the bolt 3

August 31, 2011 § Leave a comment

His masseur, Everald Edwards, is waiting by the side of the track. Bolt stretches for a moment and then flops onto the massage couch, swapping patois with NJ — who has shadowed him since he woke up — and smiling at the cameras as his shoes and socks are removed and his muscles are caressed with warming oils. He warms up with a series of 60-metre shuffles down the track and stretches again until finally he is ready for work. He sits on the track, removes his socks and trainers, and NJ hands him his (size 13) racing shoes — brilliant white spikes with a black stripe, gold trimming and golden brown soles.

Gregory Little, an assistant coach at Racers Track Club, is standing by with a clipboard and stopwatch. He has four other athletes scattered around the track but all eyes are on Bolt as he jogs to the 150-metre mark, settles into a crouch and opens the throttle. It is the first time I’ve seen Bolt live and I’m reminded of a thoroughbred racehorse — such grace and power and cadence — as he moves through the gears and crosses the line in 16.8 seconds. Then he takes off his shirt, walks back down the track and does it again.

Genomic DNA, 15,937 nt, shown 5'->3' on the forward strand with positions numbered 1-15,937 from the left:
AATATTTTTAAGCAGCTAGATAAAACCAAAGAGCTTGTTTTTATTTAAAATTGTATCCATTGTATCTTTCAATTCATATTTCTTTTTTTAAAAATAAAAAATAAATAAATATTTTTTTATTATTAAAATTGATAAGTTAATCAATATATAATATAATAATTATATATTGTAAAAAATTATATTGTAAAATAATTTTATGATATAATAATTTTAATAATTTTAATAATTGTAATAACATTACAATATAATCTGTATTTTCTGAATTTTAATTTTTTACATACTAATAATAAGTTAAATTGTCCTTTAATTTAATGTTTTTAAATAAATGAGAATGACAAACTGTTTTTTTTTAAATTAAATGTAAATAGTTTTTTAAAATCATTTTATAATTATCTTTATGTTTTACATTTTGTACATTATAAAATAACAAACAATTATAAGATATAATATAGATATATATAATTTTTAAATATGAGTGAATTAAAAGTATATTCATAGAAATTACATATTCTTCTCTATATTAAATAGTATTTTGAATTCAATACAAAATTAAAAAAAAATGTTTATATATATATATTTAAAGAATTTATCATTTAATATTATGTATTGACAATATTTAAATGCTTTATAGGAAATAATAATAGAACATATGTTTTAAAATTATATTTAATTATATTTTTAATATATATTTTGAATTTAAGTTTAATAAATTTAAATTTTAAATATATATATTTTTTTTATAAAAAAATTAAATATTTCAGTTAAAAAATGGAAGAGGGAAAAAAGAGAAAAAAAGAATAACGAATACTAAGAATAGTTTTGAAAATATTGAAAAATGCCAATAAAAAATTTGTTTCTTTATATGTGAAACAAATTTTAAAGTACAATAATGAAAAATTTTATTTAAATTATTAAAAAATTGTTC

Ricky Simms, the 37-year-old director of the Pace Sports Management agency, based in Teddington, London, watches from the sideline. Nine years ago, Simms was at a Golden League meeting in Monaco, when a buzz went around about a 15-year-old Jamaican who had just won the 200 metres at the World Junior Championships in Kingston. “Everyone was talking about him,” Simms recalls. “It was ‘Wow! You want to see this kid. He’s just amazing.’”

A year later, they had their first meeting, over dinner in Paris, and in 2004, when Bolt turned professional, Simms was chosen as his “Jerry Maguire” — his dedicated sports agent. The relationship got off to the perfect start in March that year when Bolt broke the world junior record for the 200 metres. There were five months to go until the Athens Olympics and Bolt moved his training base to Teddington for the summer. “Our initial role with him was performance and anything to do with his athletics,” Simms explains. “I remember thinking, ‘We have to impress this kid from Jamaica and make sure that he is treated well and has good lanes.’ So I went to his room [one night before a race] and said, ‘Look, you’re in lane four, here are the guys [outside of you],’ and he said, ‘What are you talking about?’ I said, ‘I’m just giving you your lane draw.’ He said, ‘What do I want to know that for?’ It didn’t matter to him.

“And he would never be in his room. He would always be in the hotel lobby, talking to people. He was like, ‘Let’s play a video game. Let’s hang out.’ Also, he didn’t really change his time zones. He would stay up very late playing video games and then sleep all day. There was an innocence about it that he had.”

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